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Multidimensional MR spectroscopic imaging of prostate cancer in vivo

Authors

  • M. Albert Thomas,

    Corresponding author
    1. Department of Radiological Sciences, David Geffen School of Medicine, University of California, Los Angeles, CA, USA
    • Correspondence to: M. A. Thomas, Department of Radiological Sciences, David Geffen School of Medicine, University of California, Los Angeles, CA 90095, USA.

      E-mail: athomas@mednet.ucla.edu

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  • Rajakumar Nagarajan,

    1. Department of Radiological Sciences, David Geffen School of Medicine, University of California, Los Angeles, CA, USA
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  • Amir Huda,

    1. Department of Radiological Sciences, David Geffen School of Medicine, University of California, Los Angeles, CA, USA
    2. Department of Physics, California State University, Fresno, CA, USA
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  • Daniel Margolis,

    1. Department of Radiological Sciences, David Geffen School of Medicine, University of California, Los Angeles, CA, USA
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  • Manoj K. Sarma,

    1. Department of Radiological Sciences, David Geffen School of Medicine, University of California, Los Angeles, CA, USA
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  • Ke Sheng,

    1. Department of Radiation Oncology, David Geffen School of Medicine, University of California, Los Angeles, CA, USA
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  • Robert E. Reiter,

    1. Department of Urology, David Geffen School of Medicine, University of California, Los Angeles, CA, USA
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  • Steven S. Raman

    1. Department of Radiological Sciences, David Geffen School of Medicine, University of California, Los Angeles, CA, USA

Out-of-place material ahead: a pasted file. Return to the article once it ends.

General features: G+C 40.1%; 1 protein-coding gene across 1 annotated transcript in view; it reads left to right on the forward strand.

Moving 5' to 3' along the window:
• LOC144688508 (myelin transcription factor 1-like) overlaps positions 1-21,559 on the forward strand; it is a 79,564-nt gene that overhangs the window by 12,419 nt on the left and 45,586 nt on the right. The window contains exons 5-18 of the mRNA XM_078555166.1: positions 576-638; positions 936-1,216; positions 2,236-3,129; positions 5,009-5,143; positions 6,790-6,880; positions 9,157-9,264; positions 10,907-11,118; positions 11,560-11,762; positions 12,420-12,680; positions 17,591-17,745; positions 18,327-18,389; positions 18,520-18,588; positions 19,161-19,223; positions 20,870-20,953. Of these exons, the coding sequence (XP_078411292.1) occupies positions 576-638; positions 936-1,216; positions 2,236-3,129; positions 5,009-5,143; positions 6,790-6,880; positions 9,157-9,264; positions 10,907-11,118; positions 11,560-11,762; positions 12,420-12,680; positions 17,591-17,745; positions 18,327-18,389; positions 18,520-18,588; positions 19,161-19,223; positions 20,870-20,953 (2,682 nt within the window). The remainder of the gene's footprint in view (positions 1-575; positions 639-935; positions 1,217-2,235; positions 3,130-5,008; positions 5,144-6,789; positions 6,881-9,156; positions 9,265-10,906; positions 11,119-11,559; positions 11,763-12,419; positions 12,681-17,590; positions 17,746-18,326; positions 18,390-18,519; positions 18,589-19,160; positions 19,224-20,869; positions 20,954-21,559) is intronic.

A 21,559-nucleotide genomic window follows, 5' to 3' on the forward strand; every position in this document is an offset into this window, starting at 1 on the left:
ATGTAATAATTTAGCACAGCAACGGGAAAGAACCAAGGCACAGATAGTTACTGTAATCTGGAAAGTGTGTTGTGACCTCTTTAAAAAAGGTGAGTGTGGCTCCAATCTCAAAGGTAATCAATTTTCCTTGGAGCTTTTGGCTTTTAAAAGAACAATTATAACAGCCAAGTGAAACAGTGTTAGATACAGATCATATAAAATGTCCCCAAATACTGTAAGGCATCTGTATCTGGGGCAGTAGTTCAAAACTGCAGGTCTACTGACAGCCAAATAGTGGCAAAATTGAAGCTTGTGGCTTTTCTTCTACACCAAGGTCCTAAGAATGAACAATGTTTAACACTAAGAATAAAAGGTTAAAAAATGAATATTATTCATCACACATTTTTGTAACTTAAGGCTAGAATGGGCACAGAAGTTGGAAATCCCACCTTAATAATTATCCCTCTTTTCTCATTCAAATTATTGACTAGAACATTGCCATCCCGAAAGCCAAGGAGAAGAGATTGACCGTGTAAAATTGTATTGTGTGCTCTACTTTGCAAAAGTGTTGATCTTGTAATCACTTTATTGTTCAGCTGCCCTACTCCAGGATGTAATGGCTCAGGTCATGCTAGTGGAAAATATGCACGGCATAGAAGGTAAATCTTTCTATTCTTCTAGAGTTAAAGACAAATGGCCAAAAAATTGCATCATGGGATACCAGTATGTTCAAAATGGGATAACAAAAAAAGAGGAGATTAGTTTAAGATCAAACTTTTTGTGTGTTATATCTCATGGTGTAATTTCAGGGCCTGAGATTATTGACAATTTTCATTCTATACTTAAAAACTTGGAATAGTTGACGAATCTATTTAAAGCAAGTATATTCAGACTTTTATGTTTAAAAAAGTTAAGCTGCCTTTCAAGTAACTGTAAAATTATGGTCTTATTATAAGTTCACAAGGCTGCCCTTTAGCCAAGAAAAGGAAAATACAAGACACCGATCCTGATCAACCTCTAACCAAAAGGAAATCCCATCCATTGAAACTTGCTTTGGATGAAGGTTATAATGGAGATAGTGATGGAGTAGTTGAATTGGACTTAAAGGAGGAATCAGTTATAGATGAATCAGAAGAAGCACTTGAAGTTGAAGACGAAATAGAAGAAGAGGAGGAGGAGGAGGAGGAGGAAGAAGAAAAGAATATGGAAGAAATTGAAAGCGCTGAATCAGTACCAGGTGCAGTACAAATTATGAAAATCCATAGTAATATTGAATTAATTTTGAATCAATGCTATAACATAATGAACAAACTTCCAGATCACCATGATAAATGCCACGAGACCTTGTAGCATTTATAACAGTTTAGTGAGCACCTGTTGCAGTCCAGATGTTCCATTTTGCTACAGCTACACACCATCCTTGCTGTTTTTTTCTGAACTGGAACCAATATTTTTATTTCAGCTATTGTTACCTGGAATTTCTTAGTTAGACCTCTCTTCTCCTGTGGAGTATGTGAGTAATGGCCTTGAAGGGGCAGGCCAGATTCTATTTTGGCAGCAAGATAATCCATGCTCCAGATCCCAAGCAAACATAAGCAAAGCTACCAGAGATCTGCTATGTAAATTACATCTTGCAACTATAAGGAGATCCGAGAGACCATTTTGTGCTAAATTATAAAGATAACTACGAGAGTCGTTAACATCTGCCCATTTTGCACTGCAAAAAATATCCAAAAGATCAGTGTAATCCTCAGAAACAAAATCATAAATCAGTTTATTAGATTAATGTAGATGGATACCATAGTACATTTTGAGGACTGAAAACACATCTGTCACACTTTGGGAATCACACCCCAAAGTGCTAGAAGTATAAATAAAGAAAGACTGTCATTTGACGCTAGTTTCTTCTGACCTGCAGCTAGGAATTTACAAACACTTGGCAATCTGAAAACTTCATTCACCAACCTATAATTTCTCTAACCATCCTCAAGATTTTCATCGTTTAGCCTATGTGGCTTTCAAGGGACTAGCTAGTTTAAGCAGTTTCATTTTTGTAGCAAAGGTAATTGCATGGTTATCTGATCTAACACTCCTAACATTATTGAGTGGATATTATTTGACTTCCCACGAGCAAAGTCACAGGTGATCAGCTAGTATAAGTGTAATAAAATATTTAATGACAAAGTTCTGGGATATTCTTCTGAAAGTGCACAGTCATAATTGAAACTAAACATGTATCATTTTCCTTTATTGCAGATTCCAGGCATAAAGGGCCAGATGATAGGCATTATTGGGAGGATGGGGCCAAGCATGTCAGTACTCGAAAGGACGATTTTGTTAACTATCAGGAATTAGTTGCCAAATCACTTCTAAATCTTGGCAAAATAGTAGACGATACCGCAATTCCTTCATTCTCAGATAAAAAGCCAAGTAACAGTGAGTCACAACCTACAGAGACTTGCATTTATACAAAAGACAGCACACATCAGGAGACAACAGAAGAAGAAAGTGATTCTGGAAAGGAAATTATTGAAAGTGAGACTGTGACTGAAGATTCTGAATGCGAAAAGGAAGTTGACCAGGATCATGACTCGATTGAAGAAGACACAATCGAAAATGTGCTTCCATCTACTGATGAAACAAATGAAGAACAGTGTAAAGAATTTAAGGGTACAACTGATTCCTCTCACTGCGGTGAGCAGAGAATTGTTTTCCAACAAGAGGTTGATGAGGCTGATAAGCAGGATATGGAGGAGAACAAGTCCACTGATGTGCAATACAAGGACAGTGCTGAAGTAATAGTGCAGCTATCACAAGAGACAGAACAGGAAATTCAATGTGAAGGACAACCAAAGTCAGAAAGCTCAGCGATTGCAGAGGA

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Abstract

Prostate cancer (PCa) is the second most common type of cancer among men in the United States. A major limitation in the management of PCa is an inability to distinguish, early on, cancers that will progress and become life threatening. One-dimensional (1D) proton (1H) MRS of the prostate provides metabolic information such as levels of choline (Ch), creatine (Cr), citrate (Cit), and spermine (Spm) that can be used to detect and diagnose PCa. Ex vivo high-resolution magic angle spinning (HR-MAS) of PCa specimens has revealed detection of more metabolites such as myo-inositol (mI), glutamate (Glu), and glutamine (Gln). Due to the J-modulation and signal overlap, it is difficult to quantitate Spm and other resonances in the prostate clearly by single- and multivoxel-based 1D MR spectroscopy. This limitation can be minimized by adding at least one more spectral dimension by which resonances can be spread apart, thereby increasing the spectral dispersion. However, recording of multivoxel-based two-dimensional (2D) MRS such as J-resolved spectroscopy (JPRESS) and correlated spectroscopy (L-COSY) combined with 2D or three-dimensional (3D) magnetic resonance spectroscopic imaging (MRSI) using conventional phase-encoding can be prohibitively long to be included in a clinical protocol. To reduce the long acquisition time required for spatial encoding, the echo-planar spectroscopic imaging (EPSI) technique has been combined with correlated spectroscopy to give four-dimensional (4D) echo-planar correlated spectroscopic imaging (EP-COSI) as well as J-resolved spectroscopic imaging (EP-JRESI) and the multi-echo (ME) variants. Further acceleration can be achieved using non-uniform undersampling (NUS) and reconstruction using compressed sensing (CS). Earlier versions of 2D MRS, theory of 2D MRS, spectral apodization filters, newer developments and the potential role of multidimensional MRS in PCa detection and management will be reviewed here. Copyright © 2013 John Wiley & Sons, Ltd.

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